Most would agree that biking to work is a good thing—good for reducing pollution, good for reducing our carbon footprint by conserving gas and oil, and good for keeping our bodies healthy and fit. Perhaps because of those reasons, it is more and more common to see urban landscapes transformed by the addition of bicycle lanes. There is possibly only one downside to more Americans bicycling to and from work, and that is an increase in bicycle accident injuries which is costing billions annually.
In fact, the journal Injury Prevention estimates that between the years of 1997 and 2013, medical costs for those injured in a bicycle accident has increased by almost $790 million per year. During the study period, there were 3.8 million non-fatal adult bicycle injuries, and 9,839 deaths related to a bicycle/automobile accident. There has been an even greater upswing among bicycle riders age 45 and older, therefore a resulting increase in bicycle accident injuries among bicyclists in that age group.
The number of bicycle miles traveled each year by those 45 and older increased dramatically from 1.9 trillion in 2001 to 3.6 trillion in 2009; the resulting medical costs for this age group increased from 26 percent in 1997 to 54 percent in 2013. In 2013, male riders made up the bulk of those injured in bicycle accidents (77 percent), and, therefore, the bulk of the medical expenses associated with bicycle accidents. It is theorized that males make up such a large percentage of bicycle commuters due to the fact that it is somewhat more difficult for women to ride their bicycle to work and arrive looking presentable.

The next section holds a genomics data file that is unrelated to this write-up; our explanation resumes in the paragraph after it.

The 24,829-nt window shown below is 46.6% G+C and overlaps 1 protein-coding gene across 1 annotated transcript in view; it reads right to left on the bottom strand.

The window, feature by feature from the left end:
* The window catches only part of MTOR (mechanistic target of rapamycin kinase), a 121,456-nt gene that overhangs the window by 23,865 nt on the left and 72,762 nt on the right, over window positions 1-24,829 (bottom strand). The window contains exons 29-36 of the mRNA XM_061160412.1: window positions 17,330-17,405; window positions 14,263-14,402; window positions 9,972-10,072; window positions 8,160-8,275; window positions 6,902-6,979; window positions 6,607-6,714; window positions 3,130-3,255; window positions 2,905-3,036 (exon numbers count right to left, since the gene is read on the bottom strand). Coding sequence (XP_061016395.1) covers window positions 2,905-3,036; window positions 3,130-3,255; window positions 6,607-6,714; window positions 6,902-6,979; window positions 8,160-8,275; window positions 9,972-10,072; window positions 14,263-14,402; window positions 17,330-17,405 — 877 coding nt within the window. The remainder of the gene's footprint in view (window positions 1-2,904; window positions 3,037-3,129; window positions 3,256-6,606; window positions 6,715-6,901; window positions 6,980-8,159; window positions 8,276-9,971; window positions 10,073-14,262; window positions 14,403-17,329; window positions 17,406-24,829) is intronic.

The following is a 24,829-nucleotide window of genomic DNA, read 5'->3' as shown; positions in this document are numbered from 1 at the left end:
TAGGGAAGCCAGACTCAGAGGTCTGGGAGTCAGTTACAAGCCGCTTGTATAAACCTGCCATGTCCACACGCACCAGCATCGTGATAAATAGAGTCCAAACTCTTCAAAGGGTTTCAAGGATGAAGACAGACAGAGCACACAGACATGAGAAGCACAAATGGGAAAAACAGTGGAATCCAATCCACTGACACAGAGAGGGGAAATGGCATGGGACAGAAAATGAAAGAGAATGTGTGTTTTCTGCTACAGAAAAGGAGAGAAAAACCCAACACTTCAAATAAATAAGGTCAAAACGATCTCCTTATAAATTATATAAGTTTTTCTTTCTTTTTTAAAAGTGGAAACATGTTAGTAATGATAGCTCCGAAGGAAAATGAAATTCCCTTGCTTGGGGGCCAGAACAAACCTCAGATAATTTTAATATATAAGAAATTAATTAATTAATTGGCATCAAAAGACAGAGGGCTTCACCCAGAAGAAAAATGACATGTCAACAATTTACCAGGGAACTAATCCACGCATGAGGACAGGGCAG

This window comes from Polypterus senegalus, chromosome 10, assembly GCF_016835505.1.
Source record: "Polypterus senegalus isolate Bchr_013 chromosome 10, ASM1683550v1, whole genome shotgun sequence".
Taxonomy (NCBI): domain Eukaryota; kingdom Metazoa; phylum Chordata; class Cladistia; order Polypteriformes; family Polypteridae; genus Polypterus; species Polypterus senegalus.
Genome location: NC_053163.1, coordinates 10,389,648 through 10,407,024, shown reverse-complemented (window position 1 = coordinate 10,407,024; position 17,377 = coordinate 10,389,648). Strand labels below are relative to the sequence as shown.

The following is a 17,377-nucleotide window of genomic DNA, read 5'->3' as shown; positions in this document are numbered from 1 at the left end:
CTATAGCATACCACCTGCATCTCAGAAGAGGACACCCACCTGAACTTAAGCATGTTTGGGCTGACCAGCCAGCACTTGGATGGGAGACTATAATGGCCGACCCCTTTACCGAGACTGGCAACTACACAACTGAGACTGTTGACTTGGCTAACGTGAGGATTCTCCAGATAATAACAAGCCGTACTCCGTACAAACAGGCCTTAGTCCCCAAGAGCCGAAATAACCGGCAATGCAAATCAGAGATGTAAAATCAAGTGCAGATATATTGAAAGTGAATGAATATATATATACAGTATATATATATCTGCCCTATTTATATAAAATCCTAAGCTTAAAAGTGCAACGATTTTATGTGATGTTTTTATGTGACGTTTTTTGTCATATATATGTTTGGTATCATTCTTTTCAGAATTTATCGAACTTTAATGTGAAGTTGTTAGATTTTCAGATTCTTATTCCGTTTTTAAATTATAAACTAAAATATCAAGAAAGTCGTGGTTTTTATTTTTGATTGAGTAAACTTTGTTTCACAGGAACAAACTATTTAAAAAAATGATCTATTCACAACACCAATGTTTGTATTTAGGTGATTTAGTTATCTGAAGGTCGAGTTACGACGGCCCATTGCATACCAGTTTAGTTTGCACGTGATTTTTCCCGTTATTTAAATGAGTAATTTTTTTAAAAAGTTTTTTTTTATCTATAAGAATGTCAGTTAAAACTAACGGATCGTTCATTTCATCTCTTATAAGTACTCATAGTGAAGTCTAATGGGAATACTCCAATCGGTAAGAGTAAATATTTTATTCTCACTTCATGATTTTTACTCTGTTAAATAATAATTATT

The types of medical expenses related to bicycle injuries include:
Bicycle accidents have changed dramatically over the past few decades; while many years ago a significant number of bicycle accidents were “non-street” incidents, today the majority of bicycle accidents involving adults are collisions with automobiles. In 1997, only about 46 percent of bicycle accidents took place on a street, with a motor vehicle, while in 2014, about 67 percent of bicycle accidents involved a vehicle and took place on a street.
When a vehicle is involved in a bicycle accident, the resulting injuries are bound to be more severe than when an automobile is not involved. Aside from the impact of the vehicle, there are also many unyielding objects on city streets such as parking meters, telephone poles and fire hydrants. Bicycle injuries most often include broken bones, head trauma (particularly those who don’t wear a bicycle helmet), internal injuries, and spinal cord injuries. All of these injuries are extremely serious, and can result in long-term rehabilitation, and temporary or permanent loss of employment.
Despite the increase in bicycle accidents—as well as the cost consequences—researchers still believe that the health benefits garnered through regular bicycling outweigh the potential risks. A policy which focuses heavily on injury prevention as well as better infrastructure and roadway designs could reduce the number of bicycle accidents and subsequent injuries, while increasing the number of bicycle commuters and those who ride for exercise or enjoyment.
If you or someone you love has been injured in a bicycle accident that was caused by another person’s negligence, our attorneys can help. At Rector Stuzynski LLC, our Colorado Springs bicycle accident attorneys have the experience and the resources to build a case that is designed to obtain maximum compensation for our clients. Call us today at 719-578-1106 for a free initial consultation and review of your case.
We serve clients charged with crimes or injured anywhere throughout the state of Colorado, but we focus on residents of these areas: Colorado Springs, Manitou Springs, Fountain, Monument, Black Forest, Pueblo, Canon City, Larkspur, Security-Widefield, Peyton, Castle Rock, Teller County, El Paso County, Elbert County, Park County and beyond.